Not so much a question, but an answer to how I found a way to select random "foo" in Splunk.
your search for foo
| eval rnd=random()
| sort rnd
| streamstats count by foo
| where count <=10
| sort foo
| table time foo
This takes your search results, tacks on another field with a random number, sorts by that number (to randomise your results) - then using streamstats it adds a count per "foo" this could be a device, host, ticket number whatever. We then return where that count is <=10 (to get 10 foo), sort by that field to group them together - and viola - a random selection of 10 foo.
Hope someone finds it as useful as I have.
For a contiguous set of 10 events from a random place in the data you could do this:
index=_internal | head [tstats count where index=_internal | eval random = (random() % count) + 1 | return $random] | tail 10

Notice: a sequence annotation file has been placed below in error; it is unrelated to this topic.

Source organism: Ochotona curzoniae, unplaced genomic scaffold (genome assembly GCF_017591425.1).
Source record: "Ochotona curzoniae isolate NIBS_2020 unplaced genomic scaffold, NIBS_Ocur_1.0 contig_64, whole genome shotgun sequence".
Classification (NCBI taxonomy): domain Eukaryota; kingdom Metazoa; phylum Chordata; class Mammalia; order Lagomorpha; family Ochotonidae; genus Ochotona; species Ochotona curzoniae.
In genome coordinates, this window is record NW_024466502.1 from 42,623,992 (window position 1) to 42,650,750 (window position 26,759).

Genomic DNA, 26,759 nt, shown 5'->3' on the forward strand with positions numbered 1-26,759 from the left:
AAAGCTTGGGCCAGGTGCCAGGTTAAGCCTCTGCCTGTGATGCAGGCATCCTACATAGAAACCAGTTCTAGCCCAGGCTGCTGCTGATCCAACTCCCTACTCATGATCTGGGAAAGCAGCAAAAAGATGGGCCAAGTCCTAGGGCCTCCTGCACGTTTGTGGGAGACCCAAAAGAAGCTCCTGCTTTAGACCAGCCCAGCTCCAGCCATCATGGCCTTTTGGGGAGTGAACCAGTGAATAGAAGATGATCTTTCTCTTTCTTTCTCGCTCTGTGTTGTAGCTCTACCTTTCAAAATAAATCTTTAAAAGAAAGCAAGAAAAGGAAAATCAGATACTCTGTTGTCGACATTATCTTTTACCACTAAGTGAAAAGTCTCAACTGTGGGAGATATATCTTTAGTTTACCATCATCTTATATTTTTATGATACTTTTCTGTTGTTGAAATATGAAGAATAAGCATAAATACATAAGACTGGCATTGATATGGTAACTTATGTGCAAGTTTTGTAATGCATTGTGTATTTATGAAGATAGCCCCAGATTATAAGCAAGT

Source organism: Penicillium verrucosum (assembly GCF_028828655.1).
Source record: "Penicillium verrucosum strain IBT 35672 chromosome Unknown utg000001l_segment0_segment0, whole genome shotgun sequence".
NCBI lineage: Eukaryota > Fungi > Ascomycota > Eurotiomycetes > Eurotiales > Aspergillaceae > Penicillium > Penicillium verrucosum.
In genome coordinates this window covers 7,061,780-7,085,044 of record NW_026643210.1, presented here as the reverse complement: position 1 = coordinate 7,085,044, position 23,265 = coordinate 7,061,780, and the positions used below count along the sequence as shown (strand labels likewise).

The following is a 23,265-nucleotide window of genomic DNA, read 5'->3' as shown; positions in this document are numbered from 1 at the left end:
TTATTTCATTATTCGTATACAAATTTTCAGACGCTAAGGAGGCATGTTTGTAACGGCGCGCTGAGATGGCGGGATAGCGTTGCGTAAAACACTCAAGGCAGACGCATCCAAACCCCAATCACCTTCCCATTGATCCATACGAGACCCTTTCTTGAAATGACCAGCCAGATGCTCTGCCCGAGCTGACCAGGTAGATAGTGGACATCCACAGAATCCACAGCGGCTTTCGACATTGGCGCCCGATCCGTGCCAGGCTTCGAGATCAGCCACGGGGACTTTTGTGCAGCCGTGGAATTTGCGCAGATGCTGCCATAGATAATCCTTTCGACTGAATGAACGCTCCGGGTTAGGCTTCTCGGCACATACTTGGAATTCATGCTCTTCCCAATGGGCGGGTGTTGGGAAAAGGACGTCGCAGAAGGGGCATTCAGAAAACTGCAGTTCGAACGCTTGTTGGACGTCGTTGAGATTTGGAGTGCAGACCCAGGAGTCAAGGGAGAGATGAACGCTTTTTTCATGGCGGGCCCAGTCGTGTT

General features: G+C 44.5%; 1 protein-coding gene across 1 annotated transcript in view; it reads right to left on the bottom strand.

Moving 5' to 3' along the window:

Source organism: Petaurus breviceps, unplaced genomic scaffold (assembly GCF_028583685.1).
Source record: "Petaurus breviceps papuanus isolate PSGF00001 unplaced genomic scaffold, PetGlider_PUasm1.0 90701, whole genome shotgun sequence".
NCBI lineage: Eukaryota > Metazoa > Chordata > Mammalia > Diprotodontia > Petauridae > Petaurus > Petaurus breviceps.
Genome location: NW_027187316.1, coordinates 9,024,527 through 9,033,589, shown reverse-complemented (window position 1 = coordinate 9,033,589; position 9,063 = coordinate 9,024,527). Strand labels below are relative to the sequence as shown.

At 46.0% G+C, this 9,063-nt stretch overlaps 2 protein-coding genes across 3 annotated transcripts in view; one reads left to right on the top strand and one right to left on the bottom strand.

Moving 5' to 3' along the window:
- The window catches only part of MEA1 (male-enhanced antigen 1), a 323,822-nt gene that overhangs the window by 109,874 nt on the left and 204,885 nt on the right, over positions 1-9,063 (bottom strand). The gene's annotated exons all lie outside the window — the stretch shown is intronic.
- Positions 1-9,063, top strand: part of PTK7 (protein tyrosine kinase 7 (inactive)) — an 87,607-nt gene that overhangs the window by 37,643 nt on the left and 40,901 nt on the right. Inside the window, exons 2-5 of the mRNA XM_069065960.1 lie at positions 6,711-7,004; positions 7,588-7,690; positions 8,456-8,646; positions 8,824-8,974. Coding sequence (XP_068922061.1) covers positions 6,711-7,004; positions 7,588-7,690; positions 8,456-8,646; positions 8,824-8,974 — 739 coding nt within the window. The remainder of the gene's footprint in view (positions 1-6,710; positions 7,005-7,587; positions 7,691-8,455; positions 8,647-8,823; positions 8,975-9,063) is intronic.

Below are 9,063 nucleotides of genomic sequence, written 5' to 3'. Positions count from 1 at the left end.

tstats subsearch will
count the number of events and produce a
random value in between 1 and count inclusive. That's passed to
head, retrieving the first
random number of events...
tail keeps the last ten. Should be much faster than loading everything,
streamstats over everything, and sorting - but isn't doing quite the same thing, so both ways are valid.
They're two different use cases, yeah - just seemed to fit in with the topic 🙂
As for your
tstats, be wary of its syntax. It's slightly different and a bit tossed around compared to regular searching: http://docs.splunk.com/Documentation/Splunk/6.1.1/SearchReference/tstats
Also, make sure you look at the right version, it's one of the newer commands.
Thanks for the comments Martin, and certainly another approach for block of 10 events. I ran that, but received an error "Error in 'TsidxStats': Missing 'FROM' keyword to specify namespace"
I was aiming for 10 individual samples across the search, which is the reason for needing the random number against each event. In this scenario, there was only a few 1000 events, so streamstats did not cause too much of a perf hit - but i do get the point against a large set.